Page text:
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Sanders Proposes Ending All Corporate Giving in US Elections

Sanders Proposes Ending All Corporate Giving in US Elections
(AP)

Monday, 07 October 2019 08:16 AM

Bernie Sanders unveiled a plan to end all corporate giving in federal elections, as he leads all other 2020 Democratic presidential contenders in fundraising by amassing small, individual donations.

Sanders, who’s recovering in Vermont after a heart attack last week, is proposing an election-financing system entirely funded by the taxpayers. The ban on corporate donations would also apply to national party conventions and to presidential inaugural activities. Individual donations to those events would be capped at $500.

Sanders has long been a proponent of getting company influence out of politics, and the new plan would play to his strengths.

His campaign announced last week that he raised $25.3 million in the third quarter, the highest among Democratic contenders. The haul came exclusively from individual donations averaging $18.

Senator Elizabeth Warren, his closest rival for the progressive mantle in the race, also eschews corporate money, but other contenders, including former Vice President Joe Biden and Pete Buttigieg, mayor of South Bend, Indiana, have relied in part on donations from corporate political action committees.

Billionaires Unneeded

“Our grassroots-funded campaign is proving every single day that you don’t need billionaires and private fundraisers to run for president,” Sanders said in a statement released on Monday.

“We’ve received more contributions from more individual contributors than any campaign in the history of American politics because we understand the basic reality that you can’t take on a corrupt system if you take its money.”

In the 2016 election, 17 company donors provided three-quarters of the funding for the Democratic National Convention, including Bank of America Corp., Comcast Corp., and Facebook Inc., the Sanders campaign pointed out. At the 2013 presidential inauguration, Chevron Corp., AT&T Inc. and Microsoft Corp. also gave millions of dollars to fund festivities at the start of President Barack Obama’s second term.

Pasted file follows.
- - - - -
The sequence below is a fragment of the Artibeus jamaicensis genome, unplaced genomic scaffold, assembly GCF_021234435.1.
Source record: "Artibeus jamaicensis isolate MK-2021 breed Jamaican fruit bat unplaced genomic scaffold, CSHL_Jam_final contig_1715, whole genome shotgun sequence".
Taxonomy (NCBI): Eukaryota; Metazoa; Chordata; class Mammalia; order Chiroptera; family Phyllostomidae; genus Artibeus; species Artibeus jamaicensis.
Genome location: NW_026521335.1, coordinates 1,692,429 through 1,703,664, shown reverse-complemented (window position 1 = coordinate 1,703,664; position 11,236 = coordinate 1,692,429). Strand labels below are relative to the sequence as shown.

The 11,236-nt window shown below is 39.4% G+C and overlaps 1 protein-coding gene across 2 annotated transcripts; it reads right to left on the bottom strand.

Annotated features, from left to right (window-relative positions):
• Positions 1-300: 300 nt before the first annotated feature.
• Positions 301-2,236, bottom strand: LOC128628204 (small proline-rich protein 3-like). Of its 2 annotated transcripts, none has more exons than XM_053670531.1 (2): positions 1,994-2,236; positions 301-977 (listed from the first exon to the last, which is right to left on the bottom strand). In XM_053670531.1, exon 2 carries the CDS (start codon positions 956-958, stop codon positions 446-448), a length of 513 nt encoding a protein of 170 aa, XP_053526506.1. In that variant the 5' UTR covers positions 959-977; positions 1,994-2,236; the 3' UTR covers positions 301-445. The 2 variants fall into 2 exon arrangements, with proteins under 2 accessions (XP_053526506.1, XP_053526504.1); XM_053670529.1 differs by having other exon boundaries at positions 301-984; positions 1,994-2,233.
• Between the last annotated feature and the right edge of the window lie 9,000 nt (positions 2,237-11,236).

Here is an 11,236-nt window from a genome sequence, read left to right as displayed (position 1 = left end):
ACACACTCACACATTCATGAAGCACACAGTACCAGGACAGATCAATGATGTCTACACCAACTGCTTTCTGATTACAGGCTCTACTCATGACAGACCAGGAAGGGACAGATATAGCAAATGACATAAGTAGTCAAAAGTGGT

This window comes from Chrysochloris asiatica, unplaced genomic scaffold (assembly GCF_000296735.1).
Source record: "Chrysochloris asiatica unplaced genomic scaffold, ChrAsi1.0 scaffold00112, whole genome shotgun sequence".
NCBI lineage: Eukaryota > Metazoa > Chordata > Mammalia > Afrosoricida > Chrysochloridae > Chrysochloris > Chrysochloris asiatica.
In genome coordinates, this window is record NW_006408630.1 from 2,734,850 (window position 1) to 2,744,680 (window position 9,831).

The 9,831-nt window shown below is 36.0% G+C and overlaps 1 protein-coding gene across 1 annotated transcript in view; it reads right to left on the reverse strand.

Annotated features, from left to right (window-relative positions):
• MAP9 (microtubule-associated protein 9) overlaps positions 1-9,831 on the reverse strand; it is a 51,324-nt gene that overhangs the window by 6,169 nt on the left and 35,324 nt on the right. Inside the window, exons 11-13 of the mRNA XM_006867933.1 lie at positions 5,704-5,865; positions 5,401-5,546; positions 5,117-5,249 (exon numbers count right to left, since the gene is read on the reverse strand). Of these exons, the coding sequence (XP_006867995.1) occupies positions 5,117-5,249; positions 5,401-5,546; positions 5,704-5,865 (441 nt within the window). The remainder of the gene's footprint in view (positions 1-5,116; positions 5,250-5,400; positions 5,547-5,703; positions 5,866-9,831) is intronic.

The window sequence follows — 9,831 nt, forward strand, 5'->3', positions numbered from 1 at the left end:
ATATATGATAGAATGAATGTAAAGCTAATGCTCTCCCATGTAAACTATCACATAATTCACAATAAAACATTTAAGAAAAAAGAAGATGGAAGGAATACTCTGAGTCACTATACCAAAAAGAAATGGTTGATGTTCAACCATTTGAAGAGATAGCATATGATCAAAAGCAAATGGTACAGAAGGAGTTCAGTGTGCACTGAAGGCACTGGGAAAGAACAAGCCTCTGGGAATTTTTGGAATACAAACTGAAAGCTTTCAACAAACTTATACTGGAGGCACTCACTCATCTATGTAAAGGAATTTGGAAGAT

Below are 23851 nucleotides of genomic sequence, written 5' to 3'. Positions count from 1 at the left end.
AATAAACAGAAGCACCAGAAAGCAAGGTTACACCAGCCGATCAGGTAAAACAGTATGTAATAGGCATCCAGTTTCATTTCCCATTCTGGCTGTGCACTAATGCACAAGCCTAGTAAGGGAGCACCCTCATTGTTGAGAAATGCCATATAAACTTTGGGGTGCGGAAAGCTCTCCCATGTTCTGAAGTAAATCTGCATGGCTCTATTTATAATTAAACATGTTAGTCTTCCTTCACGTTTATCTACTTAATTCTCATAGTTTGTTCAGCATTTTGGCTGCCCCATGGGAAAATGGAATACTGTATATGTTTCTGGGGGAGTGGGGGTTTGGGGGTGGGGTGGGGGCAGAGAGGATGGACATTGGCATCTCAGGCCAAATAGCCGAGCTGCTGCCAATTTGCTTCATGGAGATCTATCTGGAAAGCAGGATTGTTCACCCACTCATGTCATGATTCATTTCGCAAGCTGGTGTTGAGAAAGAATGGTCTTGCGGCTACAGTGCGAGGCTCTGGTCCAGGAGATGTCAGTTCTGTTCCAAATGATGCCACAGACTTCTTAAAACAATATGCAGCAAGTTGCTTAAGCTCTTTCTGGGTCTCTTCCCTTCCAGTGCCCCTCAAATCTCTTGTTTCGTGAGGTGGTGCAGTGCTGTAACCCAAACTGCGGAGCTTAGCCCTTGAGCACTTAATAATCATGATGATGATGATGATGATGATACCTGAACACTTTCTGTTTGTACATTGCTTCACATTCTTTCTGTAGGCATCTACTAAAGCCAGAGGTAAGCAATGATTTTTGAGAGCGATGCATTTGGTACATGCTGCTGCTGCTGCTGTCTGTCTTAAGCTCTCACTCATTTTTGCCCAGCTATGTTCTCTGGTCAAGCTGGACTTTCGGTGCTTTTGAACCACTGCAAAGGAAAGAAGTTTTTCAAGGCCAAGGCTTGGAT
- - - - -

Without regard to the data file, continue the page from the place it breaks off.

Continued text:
Sanders’s position puts him at odds with the Republican Party, as well as some of his key 2020 Democratic competitors. Leading GOP figures such as Senate Majority Leader Mitch McConnell have long argued that corporate giving is a form of free speech, and shouldn’t be regulated.

Citizens United

That position was affirmed by the Citizens United Supreme Court decision in 2010, which prohibits the government from restricting independent spending by corporations and labor unions in federal elections. Sanders said he wants a constitutional amendment that jettisons Citizens United.McConnell has repeatedly taken aim at Sanders, mocking him as a socialist. The latest proposal will likely provide additional fodder to the GOP as the 2020 election intensifies.

In Sanders’s plan, the senator also proposes a ban on advertising during presidential primary debates and would establish a life-time lobbying ban for former members of Congress and senior congressional aides.

Sanders’ third-quarter fundraising haul was followed by Warren, who raised $24.6 million, and Buttigieg, who raised $19.1 million. Biden raised just $15.2 million and Senator Kamala Harris of California raised $11.6 million.

Lagging in Polls

The Democrats were far surpassed by Donald Trump’s re-election campaign, which, along with the Republican National Committee, took in $125 million in the third quarter. It wasn’t clear how much of that came from individual donations.

Despite his fundraising prowess, Sanders, 78, is now regularly lagging both Biden and Warren in national polls of Democratic primary voters after holding the second-place position behind Biden for much of this year.

A Sept. 23-29 survey by Monmouth University found Warren had 28% support among Democratic voters, statistically tied with Biden, who had 25%. Sanders had 15%, while Buttigieg and Harris each had 5%. The poll of 434 Democratic or leaning Democratic voters had a margin of error of 4.7 percentage points.

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Bernie Sanders unveiled a plan to end all corporate giving in federal elections, as he leads all other 2020 Democratic presidential contenders in fundraising by amassing small, individual donations.Sanders, who's recovering in Vermont after a heart attack last week, is...
berniesanders, ban, corporate, political, donations, elections
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2019-16-07
Monday, 07 October 2019 08:16 AM
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